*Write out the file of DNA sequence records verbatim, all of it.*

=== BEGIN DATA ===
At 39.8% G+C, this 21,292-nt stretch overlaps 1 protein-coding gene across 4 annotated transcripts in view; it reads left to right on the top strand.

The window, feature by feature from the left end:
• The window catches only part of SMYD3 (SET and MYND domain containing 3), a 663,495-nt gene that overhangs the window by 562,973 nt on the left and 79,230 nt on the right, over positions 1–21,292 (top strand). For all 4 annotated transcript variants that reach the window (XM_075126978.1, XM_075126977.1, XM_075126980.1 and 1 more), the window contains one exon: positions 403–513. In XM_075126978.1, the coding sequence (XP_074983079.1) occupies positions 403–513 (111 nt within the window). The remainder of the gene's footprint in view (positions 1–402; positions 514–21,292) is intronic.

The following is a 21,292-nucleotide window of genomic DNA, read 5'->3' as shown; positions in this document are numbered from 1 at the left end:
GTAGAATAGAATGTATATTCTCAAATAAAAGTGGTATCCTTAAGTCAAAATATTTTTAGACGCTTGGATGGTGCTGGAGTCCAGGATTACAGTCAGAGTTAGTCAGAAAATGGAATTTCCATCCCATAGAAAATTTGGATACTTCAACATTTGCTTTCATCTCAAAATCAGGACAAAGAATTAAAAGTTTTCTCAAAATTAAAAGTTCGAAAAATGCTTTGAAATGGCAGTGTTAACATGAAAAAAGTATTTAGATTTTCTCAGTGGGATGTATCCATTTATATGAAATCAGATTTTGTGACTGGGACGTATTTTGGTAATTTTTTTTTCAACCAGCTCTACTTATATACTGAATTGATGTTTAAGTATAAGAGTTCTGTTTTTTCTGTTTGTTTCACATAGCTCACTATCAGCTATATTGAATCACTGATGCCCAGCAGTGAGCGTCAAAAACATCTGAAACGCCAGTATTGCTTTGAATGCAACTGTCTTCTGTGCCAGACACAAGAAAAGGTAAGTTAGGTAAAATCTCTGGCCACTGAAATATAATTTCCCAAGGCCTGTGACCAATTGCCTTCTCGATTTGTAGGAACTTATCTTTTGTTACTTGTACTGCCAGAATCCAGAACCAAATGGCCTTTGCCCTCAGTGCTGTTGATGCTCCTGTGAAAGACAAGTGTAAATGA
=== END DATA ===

At 39.8% G+C, this 21,292-nt stretch overlaps 1 protein-coding gene across 4 annotated transcripts in view; it reads left to right on the top strand.

The window, feature by feature from the left end:
• The window catches only part of SMYD3 (SET and MYND domain containing 3), a 663,495-nt gene that overhangs the window by 562,973 nt on the left and 79,230 nt on the right, over positions 1–21,292 (top strand). For all 4 annotated transcript variants that reach the window (XM_075126978.1, XM_075126977.1, XM_075126980.1 and 1 more), the window contains one exon: positions 403–513. In XM_075126978.1, the coding sequence (XP_074983079.1) occupies positions 403–513 (111 nt within the window). The remainder of the gene's footprint in view (positions 1–402; positions 514–21,292) is intronic.

The following is a 21,292-nucleotide window of genomic DNA, read 5'->3' as shown; positions in this document are numbered from 1 at the left end:
GTAGAATAGAATGTATATTCTCAAATAAAAGTGGTATCCTTAAGTCAAAATATTTTTAGACGCTTGGATGGTGCTGGAGTCCAGGATTACAGTCAGAGTTAGTCAGAAAATGGAATTTCCATCCCATAGAAAATTTGGATACTTCAACATTTGCTTTCATCTCAAAATCAGGACAAAGAATTAAAAGTTTTCTCAAAATTAAAAGTTCGAAAAATGCTTTGAAATGGCAGTGTTAACATGAAAAAAGTATTTAGATTTTCTCAGTGGGATGTATCCATTTATATGAAATCAGATTTTGTGACTGGGACGTATTTTGGTAATTTTTTTTTCAACCAGCTCTACTTATATACTGAATTGATGTTTAAGTATAAGAGTTCTGTTTTTTCTGTTTGTTTCACATAGCTCACTATCAGCTATATTGAATCACTGATGCCCAGCAGTGAGCGTCAAAAACATCTGAAACGCCAGTATTGCTTTGAATGCAACTGTCTTCTGTGCCAGACACAAGAAAAGGTAAGTTAGGTAAAATCTCTGGCCACTGAAATATAATTTCCCAAGGCCTGTGACCAATTGCCTTCTCGATTTGTAGGAACTTATCTTTTGTTACTTGTACTGCCAGAATCCAGAACCAAATGGCCTTTGCCCTCAGTGCTGTTGATGCTCCTGTGAAAGACAAGTGTAAATGA